Progressive cerebellar degeneration
Progressive cerebellar degeneration is one of the most characteristic paraneoplastic syndromes encountered in adult neurological practice, but even this probably only occurs in less than 1 per cent of patients with cancer. The pathological appearances are of diffuse Purkinje cell loss throughout the cerebellum , astrocytic proliferation, some neuronal loss, and demyelination. The changes are usually confined to the peridentate regions, but similar changes may be seen elsewhere in the nervous system.
Neurological symptoms usually predate recognition of the associated malignancy and manifest as acute or subacute ataxia progressing rapidly to produce such severe loss of axial balance that affected individuals often cannot stand or sit unless fully supported (Brain et al. 1951; Anderson et al. 1988a). The selective disturbance of midline cerebellar function is followed by incoordination of the individual limbs, dysarthria, and disorders of eye movement, especially the presence of down-beating nystagmus, indicating diffuse damage to the brainstem cerebellar connections. In many cases, signs of more widespread disease are apparent, with cognitive decline, other signs of diffuse encephalomyelitis, and, less frequently, peripheral neuropathy. Symptomatic progression is rapid but the condition may arrest at an advanced stage, albeit with severe disability. Cerebellar degeneration may occur in association with other paraneoplastic disorders as part of the subacute sensory neuronopathy–encephalomyelitis syndrome.
Investigation of these patients shows the expected cerebrospinal fluid pleocytosis, elevated immunoglobulins, and presence of oligoclonal bands. Patients with paraneoplastic cerebellar degeneration usually have serum and cerebrospinal fluid antibodies directed against cerebellar Purkinje cells (Anderson et al. 1988b). Purkinje-cell antigens are selectively expressed in tumour tissue (Furneaux et al. 1990) and this is the usual specificity of anti-Yo, which serves as a marker for paraneoplastic cerebellar degeneration associated with carcinoma of the ovary, uterus, adnexa, or breast but also described in transitional cell carcinoma of the bladder (Greenlee et al. 1999) — generally a rare cause of paraneoplastic syndromes. Anti-Yo recognizes two groups of proteins, having molecular weights of 34–38 and 62–64 kDa, respectively (Furneaux et al. 1989). It stains the endoplasmic reticulum and Golgi complexes in Purkinje cells and their dendrites. The function of these proteins and the molecular basis of the disease have yet to be defined, although the gene encoding the smaller product is uniquely expressed in cerebellum and in tumour tissue from affected patients (Dropcho et al. 1987). In some cases, different antibody staining properties are seen in the presence of an otherwise typical clinical phenotype, but additional antibodies, recognizing different proteins extracted from neurons and not showing the same staining pattern, have also been identified in patients with mixed syndromes of cerebellar degeneration, encephalopathy, neuropathy, and autonomic failure. These seem not to occur in patients with breast or ovarian tumour without paraneoplastic neurological syndromes. Anti-Tr is associated with paraneoplastic cerebellar degeneration and Hodgkin's disease (Graus et al. 1997).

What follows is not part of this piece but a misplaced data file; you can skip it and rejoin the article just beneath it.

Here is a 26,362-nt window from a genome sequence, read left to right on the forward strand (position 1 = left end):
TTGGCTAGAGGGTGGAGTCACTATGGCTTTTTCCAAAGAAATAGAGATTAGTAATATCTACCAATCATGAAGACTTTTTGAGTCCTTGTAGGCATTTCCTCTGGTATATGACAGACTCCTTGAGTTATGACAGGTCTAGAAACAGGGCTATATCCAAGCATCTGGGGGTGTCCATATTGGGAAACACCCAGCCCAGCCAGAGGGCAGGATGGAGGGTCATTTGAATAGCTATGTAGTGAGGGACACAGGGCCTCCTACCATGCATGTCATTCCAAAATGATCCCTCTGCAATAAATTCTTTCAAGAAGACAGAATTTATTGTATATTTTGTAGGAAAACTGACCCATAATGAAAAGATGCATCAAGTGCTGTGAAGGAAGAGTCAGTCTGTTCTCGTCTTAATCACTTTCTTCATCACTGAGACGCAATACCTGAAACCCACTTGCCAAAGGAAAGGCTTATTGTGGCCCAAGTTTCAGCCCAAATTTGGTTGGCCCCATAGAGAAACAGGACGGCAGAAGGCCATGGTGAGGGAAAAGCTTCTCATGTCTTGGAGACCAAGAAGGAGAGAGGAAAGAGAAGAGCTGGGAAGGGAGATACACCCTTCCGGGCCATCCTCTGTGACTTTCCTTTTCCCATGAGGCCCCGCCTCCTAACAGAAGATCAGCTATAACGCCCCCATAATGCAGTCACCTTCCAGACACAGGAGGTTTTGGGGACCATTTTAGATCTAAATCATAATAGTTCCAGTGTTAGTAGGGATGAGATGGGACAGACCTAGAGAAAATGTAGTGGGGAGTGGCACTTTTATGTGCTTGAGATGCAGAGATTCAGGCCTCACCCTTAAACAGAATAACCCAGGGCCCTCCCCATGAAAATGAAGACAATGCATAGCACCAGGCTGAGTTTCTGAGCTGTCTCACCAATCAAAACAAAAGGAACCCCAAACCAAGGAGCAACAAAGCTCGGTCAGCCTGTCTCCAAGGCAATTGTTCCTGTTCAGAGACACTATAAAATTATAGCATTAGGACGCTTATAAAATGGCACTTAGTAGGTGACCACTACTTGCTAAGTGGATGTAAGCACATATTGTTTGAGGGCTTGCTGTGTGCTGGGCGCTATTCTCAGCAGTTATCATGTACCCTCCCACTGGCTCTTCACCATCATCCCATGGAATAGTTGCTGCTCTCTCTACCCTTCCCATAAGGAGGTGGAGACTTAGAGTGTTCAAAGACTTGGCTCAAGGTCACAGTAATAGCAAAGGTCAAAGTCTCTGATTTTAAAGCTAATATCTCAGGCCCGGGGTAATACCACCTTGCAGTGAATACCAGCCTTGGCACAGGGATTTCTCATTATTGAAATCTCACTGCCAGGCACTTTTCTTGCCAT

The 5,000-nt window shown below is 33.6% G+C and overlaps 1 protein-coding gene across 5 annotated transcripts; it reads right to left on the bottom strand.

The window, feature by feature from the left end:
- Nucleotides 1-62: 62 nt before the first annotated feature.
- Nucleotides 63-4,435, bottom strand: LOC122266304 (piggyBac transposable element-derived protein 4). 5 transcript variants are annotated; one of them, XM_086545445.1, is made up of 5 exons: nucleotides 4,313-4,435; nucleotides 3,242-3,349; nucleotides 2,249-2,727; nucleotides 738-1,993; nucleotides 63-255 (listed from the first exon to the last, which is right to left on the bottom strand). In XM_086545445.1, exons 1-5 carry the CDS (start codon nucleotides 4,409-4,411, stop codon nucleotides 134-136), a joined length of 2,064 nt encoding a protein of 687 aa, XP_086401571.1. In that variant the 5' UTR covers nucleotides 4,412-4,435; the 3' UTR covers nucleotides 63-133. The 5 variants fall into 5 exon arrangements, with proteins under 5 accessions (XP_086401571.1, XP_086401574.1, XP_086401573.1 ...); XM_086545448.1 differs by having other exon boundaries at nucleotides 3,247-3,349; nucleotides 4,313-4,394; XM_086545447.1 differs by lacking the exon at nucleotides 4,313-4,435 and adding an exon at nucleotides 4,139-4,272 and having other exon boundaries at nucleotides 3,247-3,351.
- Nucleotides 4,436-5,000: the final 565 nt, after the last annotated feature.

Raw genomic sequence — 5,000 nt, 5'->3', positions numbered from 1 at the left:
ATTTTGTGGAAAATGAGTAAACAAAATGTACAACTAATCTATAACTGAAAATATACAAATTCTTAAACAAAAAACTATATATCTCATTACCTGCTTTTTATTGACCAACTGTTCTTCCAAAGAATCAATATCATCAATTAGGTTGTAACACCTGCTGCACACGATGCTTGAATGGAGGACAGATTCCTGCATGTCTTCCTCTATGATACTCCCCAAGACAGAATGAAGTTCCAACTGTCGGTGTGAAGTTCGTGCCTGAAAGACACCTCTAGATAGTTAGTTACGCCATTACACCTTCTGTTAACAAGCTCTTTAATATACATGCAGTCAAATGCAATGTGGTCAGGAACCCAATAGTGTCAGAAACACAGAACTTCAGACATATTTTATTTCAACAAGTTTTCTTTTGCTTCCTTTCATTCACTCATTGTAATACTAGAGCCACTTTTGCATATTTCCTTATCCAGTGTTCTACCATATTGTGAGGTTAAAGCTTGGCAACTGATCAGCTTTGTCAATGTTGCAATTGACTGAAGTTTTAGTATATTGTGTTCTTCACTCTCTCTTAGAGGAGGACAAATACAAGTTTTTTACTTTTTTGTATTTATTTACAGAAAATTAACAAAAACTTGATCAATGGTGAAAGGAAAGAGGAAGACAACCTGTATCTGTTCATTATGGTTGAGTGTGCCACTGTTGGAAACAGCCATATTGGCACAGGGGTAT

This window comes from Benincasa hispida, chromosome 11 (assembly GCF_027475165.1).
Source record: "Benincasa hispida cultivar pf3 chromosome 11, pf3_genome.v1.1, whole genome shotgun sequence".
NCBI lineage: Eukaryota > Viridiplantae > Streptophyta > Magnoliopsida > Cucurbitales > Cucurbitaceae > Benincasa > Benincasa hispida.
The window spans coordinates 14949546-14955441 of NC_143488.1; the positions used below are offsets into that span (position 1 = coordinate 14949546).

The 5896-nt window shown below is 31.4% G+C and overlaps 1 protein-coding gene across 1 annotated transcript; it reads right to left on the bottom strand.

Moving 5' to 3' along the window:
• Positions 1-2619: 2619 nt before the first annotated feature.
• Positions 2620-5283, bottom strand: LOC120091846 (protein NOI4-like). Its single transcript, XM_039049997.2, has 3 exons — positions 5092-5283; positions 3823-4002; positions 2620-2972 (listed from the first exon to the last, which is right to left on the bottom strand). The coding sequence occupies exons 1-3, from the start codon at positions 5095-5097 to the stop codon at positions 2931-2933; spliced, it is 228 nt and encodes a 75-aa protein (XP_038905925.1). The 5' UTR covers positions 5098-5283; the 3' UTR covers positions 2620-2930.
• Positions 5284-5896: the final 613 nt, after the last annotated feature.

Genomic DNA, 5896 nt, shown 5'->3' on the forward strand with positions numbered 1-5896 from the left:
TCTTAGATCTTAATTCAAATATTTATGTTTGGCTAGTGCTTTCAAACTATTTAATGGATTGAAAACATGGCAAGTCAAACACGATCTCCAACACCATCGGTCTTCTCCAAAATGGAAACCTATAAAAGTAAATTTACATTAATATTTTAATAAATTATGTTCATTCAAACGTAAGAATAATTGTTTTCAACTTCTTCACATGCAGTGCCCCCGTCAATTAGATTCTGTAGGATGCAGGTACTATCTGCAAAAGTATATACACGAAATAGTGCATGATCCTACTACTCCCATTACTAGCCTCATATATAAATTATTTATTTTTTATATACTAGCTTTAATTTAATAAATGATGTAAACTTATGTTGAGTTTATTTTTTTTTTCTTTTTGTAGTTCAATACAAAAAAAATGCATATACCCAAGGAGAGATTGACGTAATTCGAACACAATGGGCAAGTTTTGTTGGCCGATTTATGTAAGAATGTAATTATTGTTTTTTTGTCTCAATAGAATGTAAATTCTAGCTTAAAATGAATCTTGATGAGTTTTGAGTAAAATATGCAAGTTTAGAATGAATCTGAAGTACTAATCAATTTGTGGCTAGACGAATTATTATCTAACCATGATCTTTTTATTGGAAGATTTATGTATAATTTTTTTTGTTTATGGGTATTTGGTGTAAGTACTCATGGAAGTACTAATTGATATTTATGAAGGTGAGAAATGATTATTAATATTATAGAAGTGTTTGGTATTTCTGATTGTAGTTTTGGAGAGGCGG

Most recently, Dalmau et al. (1999) identified anti-Ma, a novel auto-antibody, in 4/1705 samples, from patients in whom the phenotype was usually cerebellar degeneration due to extensive Purkinje-cell loss but with some variation in the clinical manifestations. In vitro studies showed widespread antineuronal nucleus and testis specificity, reacting against 37 and 40 kDa antigens which were also detected on the primary tumour in each case.
In a series of 47 patients with progressive cerebellar degeneration (Anderson et al. 1988a), 18 had typical anti-Purkinje-cell antibodies. These cases were all women with ovarian or breast carcinoma in whom cerebellar disease predated recognition of the tumour and tended to follow rapidly upon a systemic illness involving diarrhoea and vomiting. As is usually the case in paraneoplastic disorders of the central nervous system, removal of the primary tumour does not influence the neurological disorder, and treatment with plasmapheresis and immunosuppression are equally unrewarding, even though the antibody titre may fall for a while.
The clinical features of cancer-associated progressive cerebellar degeneration not associated with antineuronal antibodies differ from the antibody-positive cases, in that men are more commonly affected; the neurological symptoms more often complicate lung tumour and more commonly develop after recognition of the primary lesion; and the clinical symptomatology is broadly similar, as are the cerebrospinal fluid findings and the response to treatment.
Symptomatic treatment is generally unrewarding, although there may be some response to clonazepam. Albert et al. (2000) suggest that treatment with tacrolimus, which selectively inhibits the activated T cells present in the circulation and spinal fluid of patients with cerebellar degeneration, may benefit the paraneoplastic complication without risking tumour recurrence.